Chobi Mela IX: Stories of Transformation & Change

 

South Asia’s first premier photo festival, Chobi Mela, returns for its ninth edition in February 2017. We tell you what to look forward to.

Chobi Mela, all set to take place between 3–16 February in Dhaka, promises a great lineup of artists talks, exhibitions, workshops and panel discussions. This year, the theme of the festival is Transition, and will feature the work of 27 artists from 16 participating countries, curated by Munem Wasif, ASM Rezaur Rahman, Mahbubur Rahman, Tanzim Wahab, Alexander Supartono and Salauddin Ahmed. The various works will dwell on diverse themes associated with identity, fiction, loss, death and power, while also highlighting the transition of photography in the social, political, economic and environmental spheres.

The festival will also, for the first time, feature 10 fellows/artists who will produce site-specific artwork for the event. They will use paintings, animation, sound, sculptures, drawings, installations and installations to showcase their personal interpretations of the festival’s theme. For more details about the festival and registration, visit www.chobimela.org

Bruno Boudjelal
Algeria holds a rather significant spot in Bruno Boujelal’s deeply personal and compelling imagery. In Algeria Scrapbook, he uses photographs, drawings and text to give readers an intimate and riveting insight into the country of his birth. The series was a result of repeated journeys taken during the course of a decade, between 1993-2003, and a period where Bruno also reflects on everything that is right and wrong with the country.

Photograph/Bruno Boudjelal

Photograph/Bruno Boudjelal


Cristina de Middel

Christina de Middel’s The Afronauts explores the too good to be true story of a Zambian Science teacher who took it upon himself to train the first African astronauts (a woman, two cats and a missionary) to travel into space. With the help of clever props and backdrops, she combines fact and fiction into her photographs, to bring to life what could and would have been an incredible exploit.

Photograph/Cristina de Middel

Photograph/Cristina de Middel


Debashish Chakrabarty

Stardust is Debashish Chakrabarty’s experiment in tracing man’s journey and existence on the planet, and is an outcome of his longstanding interest in neuroscience and astronomy. His imagery borders along the line of ethereal and the supernatural, and attempts to depict our period of transition to space.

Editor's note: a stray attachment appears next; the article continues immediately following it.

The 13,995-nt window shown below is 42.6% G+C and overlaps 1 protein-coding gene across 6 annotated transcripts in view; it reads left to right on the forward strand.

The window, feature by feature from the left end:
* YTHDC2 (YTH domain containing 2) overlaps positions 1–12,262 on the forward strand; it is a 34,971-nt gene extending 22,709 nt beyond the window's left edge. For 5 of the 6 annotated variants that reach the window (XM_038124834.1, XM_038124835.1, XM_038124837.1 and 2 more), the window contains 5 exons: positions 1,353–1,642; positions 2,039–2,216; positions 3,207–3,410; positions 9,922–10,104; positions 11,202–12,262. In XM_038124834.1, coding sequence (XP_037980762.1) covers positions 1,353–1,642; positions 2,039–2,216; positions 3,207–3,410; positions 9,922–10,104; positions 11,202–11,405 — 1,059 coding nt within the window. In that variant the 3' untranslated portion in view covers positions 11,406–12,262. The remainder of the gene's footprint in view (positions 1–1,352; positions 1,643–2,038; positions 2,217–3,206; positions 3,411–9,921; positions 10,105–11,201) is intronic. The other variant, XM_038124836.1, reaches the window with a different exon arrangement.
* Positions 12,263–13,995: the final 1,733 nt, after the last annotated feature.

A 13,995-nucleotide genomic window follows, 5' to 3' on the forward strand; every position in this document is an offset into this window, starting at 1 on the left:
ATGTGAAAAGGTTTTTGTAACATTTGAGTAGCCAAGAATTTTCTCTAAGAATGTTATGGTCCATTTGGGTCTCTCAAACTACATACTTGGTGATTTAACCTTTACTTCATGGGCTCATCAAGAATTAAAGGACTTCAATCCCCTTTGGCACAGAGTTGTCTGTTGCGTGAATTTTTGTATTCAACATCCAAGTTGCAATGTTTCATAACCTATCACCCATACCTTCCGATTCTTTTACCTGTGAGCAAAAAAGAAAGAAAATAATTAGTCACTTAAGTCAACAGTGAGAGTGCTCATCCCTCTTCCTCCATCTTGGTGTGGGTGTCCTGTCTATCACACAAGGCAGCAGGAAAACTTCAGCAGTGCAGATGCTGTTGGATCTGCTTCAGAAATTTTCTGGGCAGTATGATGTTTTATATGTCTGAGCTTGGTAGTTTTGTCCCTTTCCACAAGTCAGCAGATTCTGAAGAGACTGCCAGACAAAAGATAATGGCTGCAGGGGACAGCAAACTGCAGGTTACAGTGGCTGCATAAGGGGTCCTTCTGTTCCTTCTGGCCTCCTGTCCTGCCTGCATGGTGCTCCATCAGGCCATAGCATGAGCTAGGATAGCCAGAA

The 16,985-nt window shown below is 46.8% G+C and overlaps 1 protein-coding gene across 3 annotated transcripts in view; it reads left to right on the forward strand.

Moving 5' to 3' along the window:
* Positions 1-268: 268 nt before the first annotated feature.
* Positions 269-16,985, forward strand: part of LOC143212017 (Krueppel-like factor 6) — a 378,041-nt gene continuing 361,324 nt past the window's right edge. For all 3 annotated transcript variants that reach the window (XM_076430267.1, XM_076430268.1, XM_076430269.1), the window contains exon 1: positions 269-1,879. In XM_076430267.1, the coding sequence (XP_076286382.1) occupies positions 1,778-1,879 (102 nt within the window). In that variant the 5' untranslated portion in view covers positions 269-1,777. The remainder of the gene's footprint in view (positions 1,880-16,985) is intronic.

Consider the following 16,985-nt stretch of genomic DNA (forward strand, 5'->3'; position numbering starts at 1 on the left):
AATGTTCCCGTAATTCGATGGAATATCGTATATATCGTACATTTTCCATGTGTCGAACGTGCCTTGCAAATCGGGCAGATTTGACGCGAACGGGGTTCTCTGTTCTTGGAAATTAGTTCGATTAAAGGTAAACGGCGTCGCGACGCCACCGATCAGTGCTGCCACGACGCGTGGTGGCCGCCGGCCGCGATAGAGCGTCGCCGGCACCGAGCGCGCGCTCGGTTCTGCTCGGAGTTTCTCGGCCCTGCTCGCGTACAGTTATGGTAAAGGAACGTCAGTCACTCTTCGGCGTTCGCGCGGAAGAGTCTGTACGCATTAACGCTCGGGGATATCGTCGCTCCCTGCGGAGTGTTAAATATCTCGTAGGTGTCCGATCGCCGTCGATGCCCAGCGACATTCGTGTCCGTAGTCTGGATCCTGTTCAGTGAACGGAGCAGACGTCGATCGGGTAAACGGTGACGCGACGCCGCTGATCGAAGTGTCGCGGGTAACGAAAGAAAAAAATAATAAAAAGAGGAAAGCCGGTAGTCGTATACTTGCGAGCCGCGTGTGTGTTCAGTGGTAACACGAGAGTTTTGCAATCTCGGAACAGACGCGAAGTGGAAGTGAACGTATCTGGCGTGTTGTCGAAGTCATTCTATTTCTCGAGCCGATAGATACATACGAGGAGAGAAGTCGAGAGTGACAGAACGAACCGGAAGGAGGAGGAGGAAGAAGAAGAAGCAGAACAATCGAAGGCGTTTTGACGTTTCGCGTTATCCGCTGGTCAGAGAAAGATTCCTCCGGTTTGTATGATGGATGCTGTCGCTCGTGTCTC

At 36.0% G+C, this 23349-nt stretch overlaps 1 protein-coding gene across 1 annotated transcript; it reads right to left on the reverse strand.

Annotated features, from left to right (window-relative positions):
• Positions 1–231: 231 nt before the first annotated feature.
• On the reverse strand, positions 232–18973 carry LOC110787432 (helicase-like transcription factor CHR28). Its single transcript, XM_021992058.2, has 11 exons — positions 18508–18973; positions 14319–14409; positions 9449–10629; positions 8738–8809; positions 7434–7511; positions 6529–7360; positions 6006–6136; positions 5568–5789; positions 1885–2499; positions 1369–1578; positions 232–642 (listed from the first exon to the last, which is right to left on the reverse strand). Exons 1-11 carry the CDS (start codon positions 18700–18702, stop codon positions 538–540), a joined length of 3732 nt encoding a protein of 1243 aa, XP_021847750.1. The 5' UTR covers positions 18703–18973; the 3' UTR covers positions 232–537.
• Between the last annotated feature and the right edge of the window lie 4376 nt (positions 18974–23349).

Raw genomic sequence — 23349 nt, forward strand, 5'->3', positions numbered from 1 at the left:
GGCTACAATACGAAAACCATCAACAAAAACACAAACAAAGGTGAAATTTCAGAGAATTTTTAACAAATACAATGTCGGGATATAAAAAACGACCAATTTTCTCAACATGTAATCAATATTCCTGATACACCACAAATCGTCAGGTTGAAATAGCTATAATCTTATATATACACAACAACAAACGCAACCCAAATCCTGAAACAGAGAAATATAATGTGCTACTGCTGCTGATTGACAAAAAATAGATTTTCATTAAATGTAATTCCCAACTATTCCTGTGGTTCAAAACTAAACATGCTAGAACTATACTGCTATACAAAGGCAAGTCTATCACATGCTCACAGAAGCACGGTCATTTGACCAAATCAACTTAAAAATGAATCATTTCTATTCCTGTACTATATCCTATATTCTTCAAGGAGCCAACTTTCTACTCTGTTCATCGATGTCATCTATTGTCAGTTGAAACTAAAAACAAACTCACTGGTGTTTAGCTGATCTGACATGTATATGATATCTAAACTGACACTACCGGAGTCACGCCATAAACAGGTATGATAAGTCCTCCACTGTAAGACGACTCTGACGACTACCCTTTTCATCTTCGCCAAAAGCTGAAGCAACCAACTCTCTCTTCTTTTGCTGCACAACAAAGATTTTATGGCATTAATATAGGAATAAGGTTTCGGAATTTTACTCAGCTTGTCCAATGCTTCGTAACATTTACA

Photograph/Debashish Chakrabarty

Photograph/Debashish Chakrabarty


Susanta Mandal

The magnifying glass has always been an object of interest to Susanta Mandal. As a result, he created mechanical contraptions employing light and lenses to project his visuals as entities harbouring multiple dimensions. The device was used for Scrutiny, where he photographed Nagaland during a residency in 2011. But the idea was first conceived in 2006, where he made multiple portraits in New Delhi and Kolkata, to explore how intensely we are monitored today by surveillance devices.

Photograph/Susanta Mandal

Photograph/Susanta Mandal

Photograph/Susanta Mandal

Photograph/Susanta Mandal


Katrin Koenning

Katrin Koenning’s project, Dear Chris, was the outcome of her cousin’s sudden suicide, at the age of just 29. Very quietly, her photographs take you through the various articles that encompassed Chris’ rather brief existence, mundane objects like a tie, a wallet and a pair of trousers… And while doing so, Katrin engages her viewers into having a conversation about themes associated with death, suicide, loss, ritual, hope and memory.

Photograph/Katrin Koenning

Photograph/Katrin Koenning


Donald Weber

A member of the prestigious VII Photo Agency, Donald Weber’s projects are a study of power and its effect between the dynamics of the subject/victim and the master/perpetrator. Interrogations is one such study where he photographed real life criminal suspects in Ukraine, being questioned by the police. These hard-hitting private encounters paint a complex and uncomfortable portrait of the relationship that exists between truth and power.

Photograph/Donald Weber

Photograph/Donald Weber


Shahria Sharmin

In Call Me Heena, Shahria Sharmin depicts a delicate picture of the often misjudged and discriminated hijra community in Bangladesh and India, by following in the footsteps of a transgender (Heena).

Photograph/Shahria Sharmin

Photograph/Shahria Sharmin


What You Can Expect at the Festival


Artists Talks

There will be talks by Liz Wells (Manufactured Landscapes), Gwen Lee (The Archive as Conversation), Daniel Donnelly and Yoshikatsu Fuji (Building a Community Through Photobooks), Claudi Carreras (An Itinerary Around Latin American Photography), Donald Weber, Anders Peterson… and a lot more!

Panel Discussions
There will be panel discussions by Shahidul Alam and Tahmina Rahman (Challenges of Working as a Freelance Photojournalist), moderated by Mary O’ Sheal; Prashant Panjiar, NayanTara Gurung Kakshapati and Shahidul Alam (Overlaps and Confluences: South Asian Photography), moderated by Tanzim Wahab.

Slideshows and Presentations
Sarker Protick and Munem Wasif will be presenting a curated slideshow titled Bengal Divided, and Lassana Diarra will be showing her presentation—Bamako, the City of African Photography. There will also be gallery walkthroughs and a gallery visit; the latter taking place in Old Dhaka.

Tags: Alexander Supartono, Anders Peterson, ASM Rezaur Rahman, Bangladesh, Better Photography magazine, Bruno Boudjelal, Chobi Mela IX, Claudi Carreras, Cristina de Middel, Daniel Donnelly, Debashish Chakrabarty, Dhaka, Donald Weber, Events, February 2017, Gwen Lee, Katrin Koenning, Lassana Diarra, Liz Wells, Mahbubur Rahman, Mary O’ Sheal, Munem Wasif, NayanTara Gurung Kakshapati, Prashant Panjiar, Salauddin Ahmed, Sarker Protick, Shahidul Alam, Shahria Sharmin, Susanta Mandal, Tahmina Rahman, Tanzim Wahab, Yoshikatsu Fuji